12 Jan

Chipotle’s $2.2 Billion Lawsuit, and 5 Ways You Can Avoid the Risk of Litigation


A California woman has filed a lawsuit against Chipotle Mexican Grill, its founder and CEO Steve Ells, and photographer Steve Adams in the amount of $2,237,633,000 for unauthorized use of her image in their advertising. Plaintiff Leah Caldwell was dining in a Chipotle in 2006 when Steve Adams took her photograph and approached her to sign a release. Caldwell declined, yet eight years later found the altered photograph with alcoholic beverage containers added to her table plastered across various stores in the chain.

While it is unclear whether Chipotle and Ells were aware that the photo they were using did not carry a proper talent release, the negative press and the legal battle will cost the company, regardless of the amount of the settlement.

Here are 5 things you can do to protect yourself against a lawsuit for unauthorized use of IP.

  1. Create a process for contracted content.Whether you are working with an ad agency or purchasing usage rights directly from an artist or distributor, you should have a process for documentation verification in place to ensure licensed content is free and clear of any encumbrances. Part of this process should include identifying all of the contractual parties involved for each asset, for example talent, photographer and licensed brands, and create a checklist to ensure each IP property has been properly cleared with all participating parties.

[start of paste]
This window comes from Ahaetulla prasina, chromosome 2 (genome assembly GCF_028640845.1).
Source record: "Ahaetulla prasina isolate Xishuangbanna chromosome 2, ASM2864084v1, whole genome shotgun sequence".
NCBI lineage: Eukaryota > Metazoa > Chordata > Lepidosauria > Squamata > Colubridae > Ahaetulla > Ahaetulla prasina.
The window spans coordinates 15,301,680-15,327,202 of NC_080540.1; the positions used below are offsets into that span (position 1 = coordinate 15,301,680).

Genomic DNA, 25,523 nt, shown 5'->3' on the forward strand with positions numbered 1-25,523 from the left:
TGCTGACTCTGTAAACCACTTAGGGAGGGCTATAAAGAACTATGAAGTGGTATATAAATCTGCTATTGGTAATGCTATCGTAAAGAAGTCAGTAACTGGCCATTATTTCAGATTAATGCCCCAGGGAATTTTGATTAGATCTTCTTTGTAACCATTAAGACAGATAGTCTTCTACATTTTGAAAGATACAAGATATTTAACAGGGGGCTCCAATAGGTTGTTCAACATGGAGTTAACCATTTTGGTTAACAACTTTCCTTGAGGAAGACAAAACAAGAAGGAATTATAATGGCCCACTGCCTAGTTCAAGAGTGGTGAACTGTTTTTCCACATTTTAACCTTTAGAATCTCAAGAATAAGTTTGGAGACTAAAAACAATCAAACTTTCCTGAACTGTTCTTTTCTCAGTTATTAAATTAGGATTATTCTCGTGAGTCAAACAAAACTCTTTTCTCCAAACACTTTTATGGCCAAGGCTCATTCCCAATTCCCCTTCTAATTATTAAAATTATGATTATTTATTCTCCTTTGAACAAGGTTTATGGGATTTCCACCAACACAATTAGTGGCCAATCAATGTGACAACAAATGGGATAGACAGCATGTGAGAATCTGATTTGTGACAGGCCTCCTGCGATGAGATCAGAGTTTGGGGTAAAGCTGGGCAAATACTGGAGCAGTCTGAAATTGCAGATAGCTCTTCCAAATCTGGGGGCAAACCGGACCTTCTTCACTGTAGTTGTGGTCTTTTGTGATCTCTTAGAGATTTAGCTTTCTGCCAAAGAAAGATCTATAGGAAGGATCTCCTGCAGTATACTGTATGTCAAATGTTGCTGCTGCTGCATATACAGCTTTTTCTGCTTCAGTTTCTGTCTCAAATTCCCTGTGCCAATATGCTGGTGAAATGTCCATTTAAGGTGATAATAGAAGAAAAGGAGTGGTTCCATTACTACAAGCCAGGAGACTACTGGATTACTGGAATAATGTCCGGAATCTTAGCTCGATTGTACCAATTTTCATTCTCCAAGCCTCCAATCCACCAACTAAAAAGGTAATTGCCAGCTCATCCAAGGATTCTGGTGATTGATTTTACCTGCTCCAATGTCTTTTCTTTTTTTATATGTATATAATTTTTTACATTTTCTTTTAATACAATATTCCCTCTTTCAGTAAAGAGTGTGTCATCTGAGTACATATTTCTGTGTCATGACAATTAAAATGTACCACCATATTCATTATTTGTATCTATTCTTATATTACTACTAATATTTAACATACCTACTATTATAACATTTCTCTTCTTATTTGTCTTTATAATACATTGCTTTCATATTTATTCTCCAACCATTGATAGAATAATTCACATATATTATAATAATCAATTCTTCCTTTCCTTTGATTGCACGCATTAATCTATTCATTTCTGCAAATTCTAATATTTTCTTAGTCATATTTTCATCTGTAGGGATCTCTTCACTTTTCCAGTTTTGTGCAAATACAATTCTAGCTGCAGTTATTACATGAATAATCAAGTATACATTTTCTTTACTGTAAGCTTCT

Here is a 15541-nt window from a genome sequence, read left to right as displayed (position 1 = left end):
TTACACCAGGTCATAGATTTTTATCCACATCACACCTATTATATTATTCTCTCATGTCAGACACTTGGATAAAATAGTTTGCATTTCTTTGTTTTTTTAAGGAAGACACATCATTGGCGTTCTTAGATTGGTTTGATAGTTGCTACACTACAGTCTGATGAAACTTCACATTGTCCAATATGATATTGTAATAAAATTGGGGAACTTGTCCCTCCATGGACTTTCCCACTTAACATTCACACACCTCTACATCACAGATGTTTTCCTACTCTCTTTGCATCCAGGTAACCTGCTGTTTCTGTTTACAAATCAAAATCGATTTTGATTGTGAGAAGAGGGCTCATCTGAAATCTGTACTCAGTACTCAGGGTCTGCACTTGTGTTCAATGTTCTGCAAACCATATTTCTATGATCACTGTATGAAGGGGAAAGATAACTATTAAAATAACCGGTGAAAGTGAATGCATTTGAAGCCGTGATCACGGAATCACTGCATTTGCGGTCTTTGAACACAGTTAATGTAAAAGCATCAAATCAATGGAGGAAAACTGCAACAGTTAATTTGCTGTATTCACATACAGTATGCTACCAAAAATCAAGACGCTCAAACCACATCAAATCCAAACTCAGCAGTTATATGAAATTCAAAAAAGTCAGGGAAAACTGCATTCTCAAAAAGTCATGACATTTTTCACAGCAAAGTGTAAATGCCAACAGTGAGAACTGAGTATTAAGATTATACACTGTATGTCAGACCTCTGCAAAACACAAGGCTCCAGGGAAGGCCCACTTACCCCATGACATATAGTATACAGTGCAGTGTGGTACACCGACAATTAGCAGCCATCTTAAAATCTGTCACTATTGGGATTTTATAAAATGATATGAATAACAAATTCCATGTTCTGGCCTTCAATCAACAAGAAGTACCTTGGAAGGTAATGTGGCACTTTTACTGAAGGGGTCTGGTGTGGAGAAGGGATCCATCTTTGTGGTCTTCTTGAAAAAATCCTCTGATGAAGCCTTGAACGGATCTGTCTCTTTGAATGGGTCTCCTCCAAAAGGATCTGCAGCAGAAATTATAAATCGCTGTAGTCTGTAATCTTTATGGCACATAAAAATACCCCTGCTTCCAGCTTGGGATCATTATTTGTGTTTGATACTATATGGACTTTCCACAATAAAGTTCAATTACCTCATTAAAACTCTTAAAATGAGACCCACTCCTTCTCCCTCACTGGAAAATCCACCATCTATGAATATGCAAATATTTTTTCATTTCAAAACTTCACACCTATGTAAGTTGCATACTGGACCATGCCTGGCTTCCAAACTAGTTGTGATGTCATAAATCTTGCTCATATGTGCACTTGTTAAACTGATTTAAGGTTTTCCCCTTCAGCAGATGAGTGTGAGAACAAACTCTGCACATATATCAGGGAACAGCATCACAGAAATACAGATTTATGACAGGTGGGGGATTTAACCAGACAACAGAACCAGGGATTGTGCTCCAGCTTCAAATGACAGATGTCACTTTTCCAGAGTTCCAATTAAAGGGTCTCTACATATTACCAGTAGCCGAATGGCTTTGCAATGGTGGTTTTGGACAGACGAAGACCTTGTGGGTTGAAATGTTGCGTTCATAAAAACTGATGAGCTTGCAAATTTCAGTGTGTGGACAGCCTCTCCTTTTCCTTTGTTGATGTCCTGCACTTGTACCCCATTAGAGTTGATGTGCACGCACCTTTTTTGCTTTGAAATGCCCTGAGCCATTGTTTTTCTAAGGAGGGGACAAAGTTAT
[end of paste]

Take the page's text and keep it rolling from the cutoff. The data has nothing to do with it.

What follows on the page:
2. Use a Digital Asset Manager (DAM).Housing all digital assets in a single, central system allows for better oversight, more control, and greater visibility into asset inventory. This gives you the ability to better use and reuse your investments.
  3. Create an enforceable compliance workflow.Having a gatekeeper that is responsible for verifying digital assets against legal contract terms and documenting restrictions helps ensure DAMs are loaded only with available assets.
  4. Link digital assets with contractual rights.Many organizations use the metadata fields in their DAMs to notate asset rights, but with the ever-growing complexity of usage terms, this is becoming less and less viable. A scalable system built specifically for rights management is advisable.
  5. Expose asset rights to creative teams. Make your creative teams more efficient and less reliant on business affairs by giving them rights information at their fingertips. Allow them to check real-time if an asset has the rights without having to call legal, track down the original purchaser, or sift through lengthy contracts. And often creative teams are vast and distributed – from internal marketing and advertising to contracted agencies. A solution like FADEL Rights Cloud gives you the ability to seamlessly integrate rights clearance with your DAM, and can also be used as a standalone system to allow internal marketing teams, other departments within your organization, advertising teams and ad agencies to check asset availability without having to purchase additional DAM licenses.
Categories associated with this post: Asset Rights Clearance, Rights Management
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Gregg Guest
Gregg Guest is responsible for driving FADEL’s IP Management product strategies and growing the firm’s intellectual property practices. Gregg is an experienced thought leader on the complex topic of intellectual property and licensing, having previously worked at Debevoise & Plimpton, a corporate law firm renowned for its Media and IP practice, and Marvel Entertainment, one of the leaders in character licensing and merchandising. Gregg also brings over fifteen years of experience in IT, including the management of a custom development team at Braveline Technology. Gregg received a BFA from New York University in Film/TV & Communications, and has won numerous awards for film making and screenwriting.

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